Dear SM,I’ve always been heavily interested in vehicles of all sorts. Leaving school, I went straight to college to study motor vehicle repair for two years, achieving my level 1 and 2, then went and studied vehicle bodywork for a year at a different college, then went back to the first college to do two years of a level 3 motorsport course. Since leaving college I’ve got myself my first proper job working at Halfords fitting bulbs and such.
For myself my first car I got myself a 1982 MkI Ford Fiesta. As you can see it has and still is having work done to it. It has the smallest engine they offered for it, 957cc. The only mods done to it beside the Escort bumpers on the front is lowering, plus it has non-stock wheels which are actually from a MkIII Fiesta and, lastly, as you could probably already guess, I’ve done the exhaust.
I’ve now been on the road a couple of months with my car, I am currently 21 and am 22 in July, and I’m paying just shy of £260 a month for insurance after £400 deposit. Luckily I am able to afford the insurance – just – but from what I’ve seen people posting in some groups on Facebook, other 21 year olds with 1.6 Fiesta S and the likes claim they’re paying about £700 a year with points on their license.
My car is not quick at all; very far from it, it’s only just capable of getting past a bus that pulls out of a bus stop with no indication as you’re beside it. I can live with that because I’m not racing the car, I’m working on restoring it and doing little cosmetic changes here and there. I still can’t figure out how over £2700 for the year is reasonable insurance prices, but it was cheap compared to the others (exceeding £3k) and it’s that or I’m not driving my car.
Jonas Scoones, via email
Right, rant alert. Here we have a young guy who is into the scene, has picked a car that is old enough to be interesting and young enough to be a practical daily, which has been mildly and sensibly modified by the owner who is qualified to do so… essentially he’s played the game, done everything right, and is now being punished for it.
I don’t know if things have changed recently, but I did a couple of months as a Halfords bulb-and-wiper monkey some years ago, and the wages are nothing to write home about. You couldn’t afford a stamp. So Jonas is forking over a good wad of his monthly wage to insure a one-litre Fiesta, the value of which (with the best will in the world, Jonas) falls some way short of the cost of the premium.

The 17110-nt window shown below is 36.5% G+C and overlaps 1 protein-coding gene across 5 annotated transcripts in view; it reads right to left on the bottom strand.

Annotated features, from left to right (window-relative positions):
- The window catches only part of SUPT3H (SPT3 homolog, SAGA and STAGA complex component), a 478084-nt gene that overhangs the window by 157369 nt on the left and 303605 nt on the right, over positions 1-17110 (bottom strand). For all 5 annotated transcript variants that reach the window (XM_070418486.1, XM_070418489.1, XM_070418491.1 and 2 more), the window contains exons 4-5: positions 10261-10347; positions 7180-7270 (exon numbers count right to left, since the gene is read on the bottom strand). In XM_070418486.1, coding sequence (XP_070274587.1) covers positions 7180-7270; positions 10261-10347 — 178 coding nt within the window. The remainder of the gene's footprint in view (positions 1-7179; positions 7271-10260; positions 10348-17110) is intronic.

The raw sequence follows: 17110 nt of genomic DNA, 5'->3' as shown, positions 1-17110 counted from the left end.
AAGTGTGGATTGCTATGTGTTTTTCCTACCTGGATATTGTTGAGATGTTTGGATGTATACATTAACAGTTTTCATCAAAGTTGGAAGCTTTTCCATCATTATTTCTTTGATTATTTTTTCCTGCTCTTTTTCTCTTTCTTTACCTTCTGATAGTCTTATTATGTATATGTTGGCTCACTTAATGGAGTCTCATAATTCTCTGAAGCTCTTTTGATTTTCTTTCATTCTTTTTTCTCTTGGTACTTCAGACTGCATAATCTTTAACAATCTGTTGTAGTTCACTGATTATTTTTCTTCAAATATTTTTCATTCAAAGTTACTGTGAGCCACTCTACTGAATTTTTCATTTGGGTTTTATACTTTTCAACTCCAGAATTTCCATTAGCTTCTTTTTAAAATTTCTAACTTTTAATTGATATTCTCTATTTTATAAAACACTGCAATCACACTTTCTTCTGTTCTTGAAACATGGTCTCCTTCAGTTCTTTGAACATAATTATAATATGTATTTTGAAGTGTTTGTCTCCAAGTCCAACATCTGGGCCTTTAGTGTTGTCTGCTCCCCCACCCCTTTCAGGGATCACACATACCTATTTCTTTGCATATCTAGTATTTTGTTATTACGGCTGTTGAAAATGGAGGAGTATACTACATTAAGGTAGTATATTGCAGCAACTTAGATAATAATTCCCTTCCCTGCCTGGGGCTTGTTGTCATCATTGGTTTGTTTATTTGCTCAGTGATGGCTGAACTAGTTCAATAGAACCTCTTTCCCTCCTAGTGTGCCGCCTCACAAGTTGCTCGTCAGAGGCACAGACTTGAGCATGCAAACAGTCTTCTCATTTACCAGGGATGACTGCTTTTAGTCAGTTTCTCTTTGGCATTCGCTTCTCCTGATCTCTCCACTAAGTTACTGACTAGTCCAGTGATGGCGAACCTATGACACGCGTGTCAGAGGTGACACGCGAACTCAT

And then we hear all over the news about the scourge of uninsured drivers, reckless young hooligans etc etc! These are just guys who have figured out that the cost of the fine (if they get caught) is usually a lot less than the cost of the insurance. So is the answer to this scourge to lower insurance premiums? No, it’s to raise the fines! It makes my piss boil, it really does.
I’d love to hear from any younger driver who has his/her own Street Machine covered by an understanding insurer – please, send us your recommends. And insurance companies – do you offer proper cover at reasonable rates for younger Street Machiners?
Get in touch; we’ll let everyone know. And Jonas, best of luck with your Fiesta, and I hope that your birthday present this year is a 66% loyalty discount from your insurer, or at least some braces so they can’t have your trousers down quite as easily… Rant over. DS, SM
What an absolute pleasure it was to hold an old friend in my hand again (and to be able to use that phrase without the usual “I’m afraid we will have to ask you to leave the ladies lingerie department now, sir.”). At the age of 15, I spent much of the school holidays riding shotgun in my brother’s haulage truck, packing my trusty 110 camera in case we saw any nice motors. On one such day, we were parked up having a butty, when there it was in the national newspaper, an ad for a new magazine.
I bought issue #1 and was blown away, buying and keeping every copy since, right up until the name disappeared in those hazy American Car World days. From the off, the magazine was totally in tune with the golden age of the scene, my favourite Street Fighter Camaro was but 10 minutes cycle ride from my house and all was right with the world.
And then it was gone forever, or so we thought. I did open the new mag with some trepidation, fearing it might be like one of those Seventies band comebacks, where everything looks sort of similar, but just feels really awkward and, well, crap. But no, it’s a familiar face with a quality makeover.
Great variety in the true SM tradition and despite being an avowed muscle car fan, it was the feature on the Volvo wagon that piqued my interest and made it feel like the Street Machine of yore. More of the same please, especially the modded Sixties and Seventies Japanese and British stuff (which is competing with muscle cars in the price stakes right now).
The retro and grassroots features, injection of humour (carburetted humour died out in the early Eighties) and a smattering of historical flashbacks are just right. Ol’ Henry may have weathered better than I have over the years, but I’m not dead yet and I’m sure there are plenty of my generation and new readers alike who welcome the return.
Not that it ever really went away. It was just the magazine equivalent of one of those forgotten show cars still languishing in garages all over the country. Parked up, gathering dust, waiting for the right person to bring it back to its former glory.
And you did… Roll on issue #2 and many more to follow.
Nige Swift, Wakefield
Thanks, Nigel, I’m blown away by the response to the relaunch – it seems the timing was just right! Here’s to many more years of holding your old friend in your hand, and hopefully it’ll always bring you the same pleasure it brought when you were a teenager… DS, SM